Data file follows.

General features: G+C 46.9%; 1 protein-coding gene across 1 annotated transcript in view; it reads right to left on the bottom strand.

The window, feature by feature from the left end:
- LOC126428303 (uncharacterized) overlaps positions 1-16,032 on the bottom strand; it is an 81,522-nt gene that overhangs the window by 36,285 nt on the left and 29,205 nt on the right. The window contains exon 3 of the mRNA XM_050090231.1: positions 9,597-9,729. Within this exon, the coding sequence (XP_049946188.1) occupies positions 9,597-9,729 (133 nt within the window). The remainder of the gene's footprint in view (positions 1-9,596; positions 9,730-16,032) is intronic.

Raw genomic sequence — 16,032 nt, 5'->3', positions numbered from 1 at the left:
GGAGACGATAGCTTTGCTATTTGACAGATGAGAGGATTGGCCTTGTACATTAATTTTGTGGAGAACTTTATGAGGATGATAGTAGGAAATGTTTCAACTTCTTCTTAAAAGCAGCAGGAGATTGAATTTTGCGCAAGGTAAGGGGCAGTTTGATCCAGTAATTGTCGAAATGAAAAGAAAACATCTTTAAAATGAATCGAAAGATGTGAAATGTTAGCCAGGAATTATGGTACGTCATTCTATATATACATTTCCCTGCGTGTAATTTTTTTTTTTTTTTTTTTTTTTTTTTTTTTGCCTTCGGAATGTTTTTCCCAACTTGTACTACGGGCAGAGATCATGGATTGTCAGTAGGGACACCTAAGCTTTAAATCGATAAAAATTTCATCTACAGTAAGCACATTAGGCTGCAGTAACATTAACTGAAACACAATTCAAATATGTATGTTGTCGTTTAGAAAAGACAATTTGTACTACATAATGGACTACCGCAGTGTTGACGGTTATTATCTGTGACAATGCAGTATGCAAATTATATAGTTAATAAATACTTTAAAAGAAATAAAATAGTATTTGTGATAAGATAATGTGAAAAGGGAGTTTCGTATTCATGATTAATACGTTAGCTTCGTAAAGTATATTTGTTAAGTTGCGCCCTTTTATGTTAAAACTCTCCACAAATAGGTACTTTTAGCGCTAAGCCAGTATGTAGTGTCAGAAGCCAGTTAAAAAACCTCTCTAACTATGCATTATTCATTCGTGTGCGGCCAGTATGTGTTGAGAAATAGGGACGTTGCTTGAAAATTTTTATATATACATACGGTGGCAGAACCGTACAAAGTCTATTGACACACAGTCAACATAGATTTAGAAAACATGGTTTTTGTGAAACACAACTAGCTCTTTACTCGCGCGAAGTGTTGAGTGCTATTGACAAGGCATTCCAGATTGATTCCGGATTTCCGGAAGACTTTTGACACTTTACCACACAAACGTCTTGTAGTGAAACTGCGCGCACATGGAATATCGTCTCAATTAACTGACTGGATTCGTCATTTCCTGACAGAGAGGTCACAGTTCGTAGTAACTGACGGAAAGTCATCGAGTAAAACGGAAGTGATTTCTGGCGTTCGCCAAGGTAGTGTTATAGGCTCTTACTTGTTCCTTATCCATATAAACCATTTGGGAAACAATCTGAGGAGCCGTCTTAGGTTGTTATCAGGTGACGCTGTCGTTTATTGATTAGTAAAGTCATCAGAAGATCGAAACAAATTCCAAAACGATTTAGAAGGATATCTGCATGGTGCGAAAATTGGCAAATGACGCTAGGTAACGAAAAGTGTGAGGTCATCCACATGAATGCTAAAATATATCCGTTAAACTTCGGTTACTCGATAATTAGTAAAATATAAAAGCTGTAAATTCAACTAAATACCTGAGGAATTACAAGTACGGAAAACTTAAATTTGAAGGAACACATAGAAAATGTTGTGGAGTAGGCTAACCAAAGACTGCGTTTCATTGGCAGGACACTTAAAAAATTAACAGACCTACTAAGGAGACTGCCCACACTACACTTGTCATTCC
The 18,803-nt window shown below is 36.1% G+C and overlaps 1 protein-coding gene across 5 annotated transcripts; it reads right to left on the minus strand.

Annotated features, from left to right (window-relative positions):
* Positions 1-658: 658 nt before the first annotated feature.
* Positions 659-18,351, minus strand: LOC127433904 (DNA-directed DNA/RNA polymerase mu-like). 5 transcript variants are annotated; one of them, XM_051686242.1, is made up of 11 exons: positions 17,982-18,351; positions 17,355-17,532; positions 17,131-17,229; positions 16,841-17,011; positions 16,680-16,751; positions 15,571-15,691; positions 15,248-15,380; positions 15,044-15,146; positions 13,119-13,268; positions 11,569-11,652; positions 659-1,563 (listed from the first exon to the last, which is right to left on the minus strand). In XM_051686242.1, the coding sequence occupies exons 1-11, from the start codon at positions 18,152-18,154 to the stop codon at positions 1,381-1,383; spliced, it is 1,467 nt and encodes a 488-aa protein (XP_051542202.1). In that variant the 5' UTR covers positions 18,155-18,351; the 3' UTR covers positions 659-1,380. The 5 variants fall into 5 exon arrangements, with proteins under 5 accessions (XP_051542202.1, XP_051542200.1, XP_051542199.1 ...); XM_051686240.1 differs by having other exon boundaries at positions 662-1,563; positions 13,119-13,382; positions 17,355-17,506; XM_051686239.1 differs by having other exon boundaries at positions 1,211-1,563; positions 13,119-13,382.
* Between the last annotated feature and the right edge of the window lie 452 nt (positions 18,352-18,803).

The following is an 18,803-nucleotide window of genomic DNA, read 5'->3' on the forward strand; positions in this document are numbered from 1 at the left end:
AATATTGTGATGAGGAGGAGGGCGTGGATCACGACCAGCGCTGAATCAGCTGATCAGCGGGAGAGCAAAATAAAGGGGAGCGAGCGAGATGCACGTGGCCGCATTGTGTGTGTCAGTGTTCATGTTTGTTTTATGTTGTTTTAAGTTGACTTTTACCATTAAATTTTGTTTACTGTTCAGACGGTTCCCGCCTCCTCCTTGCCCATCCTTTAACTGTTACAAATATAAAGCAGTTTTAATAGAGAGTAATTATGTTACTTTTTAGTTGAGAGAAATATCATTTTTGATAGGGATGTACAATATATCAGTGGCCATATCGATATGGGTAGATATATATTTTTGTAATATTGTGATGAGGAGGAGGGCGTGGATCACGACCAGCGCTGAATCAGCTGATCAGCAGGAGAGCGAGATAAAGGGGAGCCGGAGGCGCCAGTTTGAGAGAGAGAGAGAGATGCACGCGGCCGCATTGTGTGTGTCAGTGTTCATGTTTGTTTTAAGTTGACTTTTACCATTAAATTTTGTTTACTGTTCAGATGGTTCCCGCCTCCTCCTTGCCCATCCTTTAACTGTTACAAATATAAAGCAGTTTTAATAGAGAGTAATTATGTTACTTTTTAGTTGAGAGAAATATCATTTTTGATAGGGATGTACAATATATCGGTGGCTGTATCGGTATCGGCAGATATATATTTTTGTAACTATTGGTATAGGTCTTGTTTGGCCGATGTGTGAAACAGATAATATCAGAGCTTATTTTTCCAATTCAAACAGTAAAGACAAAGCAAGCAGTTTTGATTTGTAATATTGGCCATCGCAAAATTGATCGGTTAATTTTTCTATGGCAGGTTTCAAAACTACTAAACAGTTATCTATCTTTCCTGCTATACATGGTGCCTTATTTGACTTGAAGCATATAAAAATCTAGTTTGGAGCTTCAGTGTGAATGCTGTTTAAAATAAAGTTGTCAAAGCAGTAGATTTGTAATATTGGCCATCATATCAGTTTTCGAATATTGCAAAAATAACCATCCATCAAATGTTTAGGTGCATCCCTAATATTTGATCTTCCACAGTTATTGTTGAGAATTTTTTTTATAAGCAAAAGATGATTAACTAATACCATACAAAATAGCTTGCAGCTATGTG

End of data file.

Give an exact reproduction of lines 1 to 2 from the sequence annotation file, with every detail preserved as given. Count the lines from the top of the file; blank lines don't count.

General features: G+C 46.9%; 1 protein-coding gene across 1 annotated transcript in view; it reads right to left on the bottom strand.

The window, feature by feature from the left end: